New Delhi: Scared of losing the bid to the Canadian city of Hamilton, Delhi had promised to make the Commonwealth Games Village a university hostel after the event but scrapped the plan when the city won the hosting rights of the October extravaganza, a new book has claimed.
‘Sellotape Legacy: Delhi and the Commonwealth Games’ by noted sports writer Boria Majumdar and Nalin Mehta reveals that Hamilton’s extensive legacy plan with regards to the Games Village had rattled Delhi to an extent that the city made some changes to its final bid.
“Hamilton had put the local McMaster University at the centre of its Games concept. It put academic partnerships as the second-most important objective of the Games and the university was slated to benefit from the entire new infrastructure that was to be built,” the book claims.
“The Games Village and three of the other five new sporting venues that Hamilton proposed were to be built on the 300-acre campus of McMaster University. The idea was to create a permanent legacy of world-class and accessible sporting infrastructure for students in this small city of 500,000,” it states.
“In contrast, Delhi’s original bid proposed to build a Games Village and to sell it as luxury apartments after the Games concluded. Compared to Hamilton’s focus on its university, Delhi seemed on shaky ground.”
The book claims that Delhi’s bid talked about recovering the spending on the Games from the sale of Village flats, leaving the Commonwealth Games Federation a bit concerned about the city’s financial capability to host the event.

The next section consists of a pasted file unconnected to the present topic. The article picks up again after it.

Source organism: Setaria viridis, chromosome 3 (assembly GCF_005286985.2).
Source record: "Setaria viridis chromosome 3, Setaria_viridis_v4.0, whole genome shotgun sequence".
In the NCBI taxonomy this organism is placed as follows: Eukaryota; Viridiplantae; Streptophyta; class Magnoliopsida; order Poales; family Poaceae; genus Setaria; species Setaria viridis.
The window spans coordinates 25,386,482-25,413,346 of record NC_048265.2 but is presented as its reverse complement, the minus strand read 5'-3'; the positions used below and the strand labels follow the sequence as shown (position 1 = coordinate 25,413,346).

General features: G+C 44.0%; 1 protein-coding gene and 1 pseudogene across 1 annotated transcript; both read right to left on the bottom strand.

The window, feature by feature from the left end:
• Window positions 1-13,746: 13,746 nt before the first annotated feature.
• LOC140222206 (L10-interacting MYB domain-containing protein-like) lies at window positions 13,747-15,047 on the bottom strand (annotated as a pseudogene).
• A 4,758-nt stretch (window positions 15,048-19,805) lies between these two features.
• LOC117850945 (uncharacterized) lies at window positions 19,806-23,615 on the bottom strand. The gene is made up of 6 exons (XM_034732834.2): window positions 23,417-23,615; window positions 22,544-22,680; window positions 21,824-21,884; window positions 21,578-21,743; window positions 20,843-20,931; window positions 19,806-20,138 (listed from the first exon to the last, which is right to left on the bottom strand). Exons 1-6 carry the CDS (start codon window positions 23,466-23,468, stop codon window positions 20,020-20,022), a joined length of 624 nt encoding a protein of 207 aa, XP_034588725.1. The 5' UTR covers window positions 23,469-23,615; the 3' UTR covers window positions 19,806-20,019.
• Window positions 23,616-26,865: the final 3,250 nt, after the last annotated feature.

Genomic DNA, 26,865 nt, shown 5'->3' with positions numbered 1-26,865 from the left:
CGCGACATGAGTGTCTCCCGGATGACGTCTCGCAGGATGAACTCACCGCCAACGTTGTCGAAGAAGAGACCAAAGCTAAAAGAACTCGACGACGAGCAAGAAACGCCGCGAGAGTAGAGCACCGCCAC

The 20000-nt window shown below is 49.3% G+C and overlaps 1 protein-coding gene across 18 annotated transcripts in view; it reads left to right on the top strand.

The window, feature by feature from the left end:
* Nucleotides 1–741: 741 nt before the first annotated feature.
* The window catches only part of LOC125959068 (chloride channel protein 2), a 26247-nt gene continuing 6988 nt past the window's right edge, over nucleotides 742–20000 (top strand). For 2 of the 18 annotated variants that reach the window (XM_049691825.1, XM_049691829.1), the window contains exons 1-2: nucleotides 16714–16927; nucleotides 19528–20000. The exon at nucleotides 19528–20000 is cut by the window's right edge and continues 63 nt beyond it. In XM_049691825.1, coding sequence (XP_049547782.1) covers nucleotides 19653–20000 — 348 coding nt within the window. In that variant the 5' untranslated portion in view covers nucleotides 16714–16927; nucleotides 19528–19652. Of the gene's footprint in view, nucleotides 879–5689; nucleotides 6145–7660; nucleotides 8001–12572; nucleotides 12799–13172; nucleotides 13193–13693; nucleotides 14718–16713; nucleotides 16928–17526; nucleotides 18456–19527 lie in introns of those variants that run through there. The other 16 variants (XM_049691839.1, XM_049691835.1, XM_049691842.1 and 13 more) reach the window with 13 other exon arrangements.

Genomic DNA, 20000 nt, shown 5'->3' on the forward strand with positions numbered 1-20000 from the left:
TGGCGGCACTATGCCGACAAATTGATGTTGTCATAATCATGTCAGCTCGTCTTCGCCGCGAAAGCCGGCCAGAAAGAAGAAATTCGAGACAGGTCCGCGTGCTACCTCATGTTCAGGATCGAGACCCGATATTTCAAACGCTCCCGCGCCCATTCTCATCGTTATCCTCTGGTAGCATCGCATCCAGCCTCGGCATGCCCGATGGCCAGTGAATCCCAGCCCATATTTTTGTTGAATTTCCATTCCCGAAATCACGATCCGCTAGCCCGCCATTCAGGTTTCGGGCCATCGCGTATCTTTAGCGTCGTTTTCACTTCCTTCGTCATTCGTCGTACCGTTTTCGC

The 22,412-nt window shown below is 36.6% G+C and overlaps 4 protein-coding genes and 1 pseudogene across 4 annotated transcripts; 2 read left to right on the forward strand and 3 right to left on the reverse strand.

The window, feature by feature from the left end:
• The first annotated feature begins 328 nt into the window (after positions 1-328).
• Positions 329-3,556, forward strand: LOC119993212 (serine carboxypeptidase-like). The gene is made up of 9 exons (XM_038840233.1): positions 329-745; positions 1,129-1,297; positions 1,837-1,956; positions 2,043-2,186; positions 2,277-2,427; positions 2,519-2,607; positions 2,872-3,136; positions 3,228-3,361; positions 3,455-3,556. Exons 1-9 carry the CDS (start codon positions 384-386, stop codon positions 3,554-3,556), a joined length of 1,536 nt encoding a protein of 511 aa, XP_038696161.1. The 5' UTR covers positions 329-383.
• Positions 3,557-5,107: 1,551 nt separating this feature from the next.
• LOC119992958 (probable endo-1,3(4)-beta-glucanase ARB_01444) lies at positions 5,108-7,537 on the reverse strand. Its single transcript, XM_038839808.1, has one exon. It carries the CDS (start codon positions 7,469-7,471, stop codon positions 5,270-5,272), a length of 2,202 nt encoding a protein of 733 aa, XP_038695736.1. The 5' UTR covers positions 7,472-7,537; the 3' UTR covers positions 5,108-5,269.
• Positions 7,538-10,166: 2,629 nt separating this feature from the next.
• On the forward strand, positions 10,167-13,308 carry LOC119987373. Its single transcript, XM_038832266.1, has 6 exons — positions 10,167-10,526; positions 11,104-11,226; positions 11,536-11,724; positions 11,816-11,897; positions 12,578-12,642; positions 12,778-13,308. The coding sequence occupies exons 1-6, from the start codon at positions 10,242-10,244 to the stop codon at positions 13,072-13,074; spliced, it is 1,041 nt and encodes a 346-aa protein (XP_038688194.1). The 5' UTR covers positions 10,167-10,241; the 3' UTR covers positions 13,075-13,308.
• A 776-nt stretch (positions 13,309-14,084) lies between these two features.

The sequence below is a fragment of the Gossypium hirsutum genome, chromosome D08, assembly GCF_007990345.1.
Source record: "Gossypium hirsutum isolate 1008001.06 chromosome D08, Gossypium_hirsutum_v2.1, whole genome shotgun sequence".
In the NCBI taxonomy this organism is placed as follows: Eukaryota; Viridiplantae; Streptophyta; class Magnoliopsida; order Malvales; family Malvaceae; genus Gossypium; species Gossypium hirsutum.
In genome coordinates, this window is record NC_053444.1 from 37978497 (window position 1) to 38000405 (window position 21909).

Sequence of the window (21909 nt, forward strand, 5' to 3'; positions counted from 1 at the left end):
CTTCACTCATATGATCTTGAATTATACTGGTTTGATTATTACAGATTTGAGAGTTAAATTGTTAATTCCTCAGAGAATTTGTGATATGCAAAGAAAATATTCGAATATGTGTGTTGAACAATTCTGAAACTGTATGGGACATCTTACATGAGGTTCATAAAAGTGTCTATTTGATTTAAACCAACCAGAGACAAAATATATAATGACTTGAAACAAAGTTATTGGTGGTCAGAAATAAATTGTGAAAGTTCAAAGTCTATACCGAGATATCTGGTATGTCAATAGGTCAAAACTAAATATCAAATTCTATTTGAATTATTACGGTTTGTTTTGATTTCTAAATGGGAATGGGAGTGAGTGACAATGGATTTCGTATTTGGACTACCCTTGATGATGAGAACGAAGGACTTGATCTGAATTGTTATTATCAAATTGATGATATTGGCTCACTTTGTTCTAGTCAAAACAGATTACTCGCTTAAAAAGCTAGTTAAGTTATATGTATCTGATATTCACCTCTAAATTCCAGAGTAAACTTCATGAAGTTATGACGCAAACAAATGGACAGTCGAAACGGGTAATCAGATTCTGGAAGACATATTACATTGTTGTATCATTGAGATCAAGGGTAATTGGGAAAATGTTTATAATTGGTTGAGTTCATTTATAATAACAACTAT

“India’s sporting czars said that they would finance almost 40 per cent of the then-estimated cost of the Games from the sale of these flats. This looked decidedly risky. The flats could only be sold after the Games. If they were also supposed to pay for the Games, how would the Games be held in the first place? And what if the flats failed to yield the expected revenue? The CGF’s technical experts rightly saw this as a major financial risk for Delhi,” it reveals.
“Delhi needed to win the bid. So, when the CGF’s experts raised these questions, Delhi’s organizers agreed to a major change. The plan to sell the flats to finance part of the Games was ‘subsequently amended’ to ensure that the budget would not be reliant on the sale of the accommodation.
“By October 2003, Delhi submitted a revised budget wherein the Delhi Development Authority (DDA) took over the risk and responsibility of the Village and the CGF Evaluation Commission reported that the ‘sale of residential apartments is not (any more) a risk to the Games budget’. Basically, government agencies agreed to pay for the money that the flats’ sale would have provided,” the book says.
The book says the bid commitment was quietly broken once the hosting rights were won.
“One of the most disturbing but little-known stories of these Games is that at the same time, Delhi’s organizers also promised that its Games Village would be turned into hostel accommodation for Delhi University after the Games. CGF documents are unambiguous on this count.
“...it gave an undertaking that ‘post-Games, the Village will provide hostel facility for the Delhi University’. This was done, it seems, to make Delhi look as committed to education as Hamilton did with McMaster University.
“This plan was published in cold print but was never heard of once Delhi won the bid. Delhi’s Games masters had always intended on selling the real estate and the much-needed DU hostel plan was given a quiet burial. Few people knew of the commitment to the Delhi University and there was virtually no public protest when it was cancelled.”